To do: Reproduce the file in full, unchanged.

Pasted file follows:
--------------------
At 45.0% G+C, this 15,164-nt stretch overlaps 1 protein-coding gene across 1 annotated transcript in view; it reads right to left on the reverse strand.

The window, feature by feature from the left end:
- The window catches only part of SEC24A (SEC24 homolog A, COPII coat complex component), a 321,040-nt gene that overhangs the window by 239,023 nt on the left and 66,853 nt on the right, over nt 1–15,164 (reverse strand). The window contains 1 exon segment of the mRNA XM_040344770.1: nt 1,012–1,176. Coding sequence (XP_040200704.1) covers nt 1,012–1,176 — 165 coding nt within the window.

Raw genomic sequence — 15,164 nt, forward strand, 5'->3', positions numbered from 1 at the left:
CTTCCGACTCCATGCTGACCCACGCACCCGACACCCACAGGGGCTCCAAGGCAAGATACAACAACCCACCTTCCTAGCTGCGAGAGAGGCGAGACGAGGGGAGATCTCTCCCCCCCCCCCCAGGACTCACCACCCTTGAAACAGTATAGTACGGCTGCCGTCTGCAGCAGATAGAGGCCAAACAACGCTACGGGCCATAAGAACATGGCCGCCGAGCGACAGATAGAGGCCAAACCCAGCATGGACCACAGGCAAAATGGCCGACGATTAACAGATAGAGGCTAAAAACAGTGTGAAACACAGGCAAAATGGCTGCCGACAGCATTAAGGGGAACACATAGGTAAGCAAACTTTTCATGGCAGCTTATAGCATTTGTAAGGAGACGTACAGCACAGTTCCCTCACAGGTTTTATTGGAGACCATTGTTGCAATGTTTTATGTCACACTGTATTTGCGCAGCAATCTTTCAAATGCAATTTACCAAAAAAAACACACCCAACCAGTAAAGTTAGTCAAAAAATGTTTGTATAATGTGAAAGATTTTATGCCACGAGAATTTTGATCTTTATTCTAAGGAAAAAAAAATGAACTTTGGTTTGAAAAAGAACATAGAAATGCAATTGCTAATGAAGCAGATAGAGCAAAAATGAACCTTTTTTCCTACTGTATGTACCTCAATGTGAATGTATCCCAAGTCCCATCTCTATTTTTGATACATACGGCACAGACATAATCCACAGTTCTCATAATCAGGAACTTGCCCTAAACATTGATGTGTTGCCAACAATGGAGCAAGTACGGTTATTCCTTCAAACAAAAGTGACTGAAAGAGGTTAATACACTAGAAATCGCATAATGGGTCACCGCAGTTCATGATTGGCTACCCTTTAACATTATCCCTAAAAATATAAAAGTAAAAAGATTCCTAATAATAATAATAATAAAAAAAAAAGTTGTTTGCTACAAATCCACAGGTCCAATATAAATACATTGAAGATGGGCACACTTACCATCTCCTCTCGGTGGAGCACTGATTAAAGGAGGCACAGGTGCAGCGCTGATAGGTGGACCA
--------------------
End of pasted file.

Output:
At 45.0% G+C, this 15,164-nt stretch overlaps 1 protein-coding gene across 1 annotated transcript in view; it reads right to left on the reverse strand.

The window, feature by feature from the left end:
- The window catches only part of SEC24A (SEC24 homolog A, COPII coat complex component), a 321,040-nt gene that overhangs the window by 239,023 nt on the left and 66,853 nt on the right, over nt 1–15,164 (reverse strand). The window contains 1 exon segment of the mRNA XM_040344770.1: nt 1,012–1,176. Coding sequence (XP_040200704.1) covers nt 1,012–1,176 — 165 coding nt within the window.

Raw genomic sequence — 15,164 nt, forward strand, 5'->3', positions numbered from 1 at the left:
CTTCCGACTCCATGCTGACCCACGCACCCGACACCCACAGGGGCTCCAAGGCAAGATACAACAACCCACCTTCCTAGCTGCGAGAGAGGCGAGACGAGGGGAGATCTCTCCCCCCCCCCCCAGGACTCACCACCCTTGAAACAGTATAGTACGGCTGCCGTCTGCAGCAGATAGAGGCCAAACAACGCTACGGGCCATAAGAACATGGCCGCCGAGCGACAGATAGAGGCCAAACCCAGCATGGACCACAGGCAAAATGGCCGACGATTAACAGATAGAGGCTAAAAACAGTGTGAAACACAGGCAAAATGGCTGCCGACAGCATTAAGGGGAACACATAGGTAAGCAAACTTTTCATGGCAGCTTATAGCATTTGTAAGGAGACGTACAGCACAGTTCCCTCACAGGTTTTATTGGAGACCATTGTTGCAATGTTTTATGTCACACTGTATTTGCGCAGCAATCTTTCAAATGCAATTTACCAAAAAAAACACACCCAACCAGTAAAGTTAGTCAAAAAATGTTTGTATAATGTGAAAGATTTTATGCCACGAGAATTTTGATCTTTATTCTAAGGAAAAAAAAATGAACTTTGGTTTGAAAAAGAACATAGAAATGCAATTGCTAATGAAGCAGATAGAGCAAAAATGAACCTTTTTTCCTACTGTATGTACCTCAATGTGAATGTATCCCAAGTCCCATCTCTATTTTTGATACATACGGCACAGACATAATCCACAGTTCTCATAATCAGGAACTTGCCCTAAACATTGATGTGTTGCCAACAATGGAGCAAGTACGGTTATTCCTTCAAACAAAAGTGACTGAAAGAGGTTAATACACTAGAAATCGCATAATGGGTCACCGCAGTTCATGATTGGCTACCCTTTAACATTATCCCTAAAAATATAAAAGTAAAAAGATTCCTAATAATAATAATAATAAAAAAAAAAGTTGTTTGCTACAAATCCACAGGTCCAATATAAATACATTGAAGATGGGCACACTTACCATCTCCTCTCGGTGGAGCACTGATTAAAGGAGGCACAGGTGCAGCGCTGATAGGTGGACCA